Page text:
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FSU’s Role in the History of the Ringling Museum

This article is written by a student writer from the Her Campus at FSU chapter.

Growing up with family in Sarasota, I was a frequent visitor to The Ringling Museum. It wasn’t until after my FSU acceptance that I learned about Florida State’s involvement with this unique museum. Let’s step back in time and see how the Seminoles made their mark on Sarasota.

the beginning

The story begins in 1911, when John Ringling and his wife Mable bought a waterfront property in Sarasota, Florida for the winter months. By this time, John was already well-known for his and his brothers’ wildly successful circus empire. With this new winter home, John would bring his circus crew to Florida every winter to perform there. John was the most financially successful of the five Ringling brothers, allowing for the construction of his mansion, The Ca’d’Zan (or “House of John” in Italian). A few years later, the couple decided to build an art museum that would serve as their legacy to leave behind to the people of Florida.  

John passed in 1936, following the Great Depression in 1929, which left the property looking bleak. The estate was falling apart, and everything needed repairing. Luckily, donors and dedicated staff helped keep things afloat. In 1948, The Ringling’s first director opened a circus museum dedicated to John Ringling, his brothers, and the circus performers who called Sarasota their winter home. In 1952, the Historic Asolo Theater, originally built in 1798 in Asolo, Italy, was transported and rebuilt on the estate.  

FSU Steps In

Florida State University was granted authority over the museum in 2000 after years of politicians debating between the University of South Florida and Florida State. This achievement could be attributed to a state senator who graduated from FSU in 1971. While USF was much closer in proximity, their proposal made it obvious the university was lacking leadership skills. With FSU came extreme funding and refurbishment. Many additions were constructed, and the Ca’d’Zan underwent a $15 million restoration.  

FSU’s students can also benefit from The Ringling. After taking the proper prerequisites, those interested in museum-related careers can apply to spend a year studying there. This opportunity offers unique insight and a hands-on experience that is hard to come by at most universities. These students spend weeks in each museum department and learn about all aspects of the full operation. The Ringling is one of the largest and most prestigious university arts complexes in the world, so it’s quite impressive that Florida State plays such a significant role.  

The Estate

Today, the grounds occupy 66 acres. While walking the estate, you’ll be immersed in the Bayfront Gardens, which include ancient statues, ponds, citrus and magnolia trees, and even a rose garden. The most popular attractions mentioned earlier are detailed below.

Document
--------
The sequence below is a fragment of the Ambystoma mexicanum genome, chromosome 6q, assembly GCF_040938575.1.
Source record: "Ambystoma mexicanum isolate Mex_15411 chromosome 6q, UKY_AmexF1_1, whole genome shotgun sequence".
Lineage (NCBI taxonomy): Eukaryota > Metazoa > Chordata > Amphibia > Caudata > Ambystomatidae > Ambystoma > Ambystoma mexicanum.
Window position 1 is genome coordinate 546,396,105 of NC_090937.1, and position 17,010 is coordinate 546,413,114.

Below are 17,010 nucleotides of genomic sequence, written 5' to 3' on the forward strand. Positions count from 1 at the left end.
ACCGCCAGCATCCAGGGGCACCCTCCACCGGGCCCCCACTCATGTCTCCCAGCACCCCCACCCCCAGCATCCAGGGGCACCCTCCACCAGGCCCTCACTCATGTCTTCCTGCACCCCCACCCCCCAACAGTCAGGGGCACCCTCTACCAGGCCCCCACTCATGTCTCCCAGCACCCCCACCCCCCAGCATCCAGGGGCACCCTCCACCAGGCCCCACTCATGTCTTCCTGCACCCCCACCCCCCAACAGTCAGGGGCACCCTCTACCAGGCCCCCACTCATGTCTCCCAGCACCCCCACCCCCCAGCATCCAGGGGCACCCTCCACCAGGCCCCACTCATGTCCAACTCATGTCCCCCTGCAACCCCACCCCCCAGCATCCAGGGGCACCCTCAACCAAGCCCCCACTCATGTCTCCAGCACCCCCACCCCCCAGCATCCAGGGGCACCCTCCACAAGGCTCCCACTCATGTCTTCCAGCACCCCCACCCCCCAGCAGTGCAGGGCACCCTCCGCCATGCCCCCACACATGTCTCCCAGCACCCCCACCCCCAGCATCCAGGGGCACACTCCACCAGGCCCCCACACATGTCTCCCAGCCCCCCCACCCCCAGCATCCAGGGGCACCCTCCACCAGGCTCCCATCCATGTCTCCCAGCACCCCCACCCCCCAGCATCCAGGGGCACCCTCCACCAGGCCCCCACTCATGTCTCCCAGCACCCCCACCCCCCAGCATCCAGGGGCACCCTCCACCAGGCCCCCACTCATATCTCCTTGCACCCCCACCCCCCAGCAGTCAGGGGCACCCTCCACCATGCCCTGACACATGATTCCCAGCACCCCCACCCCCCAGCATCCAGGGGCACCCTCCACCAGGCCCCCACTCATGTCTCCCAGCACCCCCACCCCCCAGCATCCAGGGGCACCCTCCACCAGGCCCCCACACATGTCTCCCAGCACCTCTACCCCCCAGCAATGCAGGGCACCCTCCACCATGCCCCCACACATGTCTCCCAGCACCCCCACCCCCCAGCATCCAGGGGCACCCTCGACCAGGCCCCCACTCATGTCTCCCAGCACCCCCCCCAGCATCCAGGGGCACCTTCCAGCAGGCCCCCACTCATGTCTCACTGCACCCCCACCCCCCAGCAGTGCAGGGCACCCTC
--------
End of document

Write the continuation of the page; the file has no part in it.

The Circus Museum

While not directly related, it makes sense that FSU would run The Ringling, given our circus history. The Circus Museum is filled with historical artifacts, including a 19th-century railcar called The Wisconsin that includes bedrooms, dining, bathrooms, and more. Here is also where you can learn more about the Ringling family and their circus business that traveled the country.  

The Museum of Art

For those into a more traditional museum experience, the Museum of Art is the place for you. This is where you’ll get your Pinterest-worthy shots while observing over 30 galleries and exhibitions. With thousands of pieces of European art, medieval period pieces, and historical artifacts from all over the world, there’s something for everyone.  

The Historic Asolo Theater

This three-tiered theater runs plays, musicals, shows, and more year-round. Also, FSU has a program in which 12 students are chosen each year to study and obtain professional production experience. Students from this program have even appeared on Broadway!  

The Ca’d’Zan

Finally, the most anticipated stop for many is the Ca’d’Zan. Spanning over 36,000 square feet, this waterfront mansion includes 56 rooms along with five guest suites, a ballroom, a service wing, and more. The Mediterranean architecture is something you won’t want to miss. With stained glass windows and a bayside terrace, this sight is breathtaking.   

The best part? FSU students get in completely free; all you have to do is bring your school ID. So, the next time you’re in the area, make sure to check it out. I promise you won’t regret it. 

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Lorelei is a staff writer for Her Campus FSU and a second-year Biology major. In her free time, she enjoys thrifting, reading, obsessing over Taylor Swift, traveling, and rewatching Glee for the hundredth time.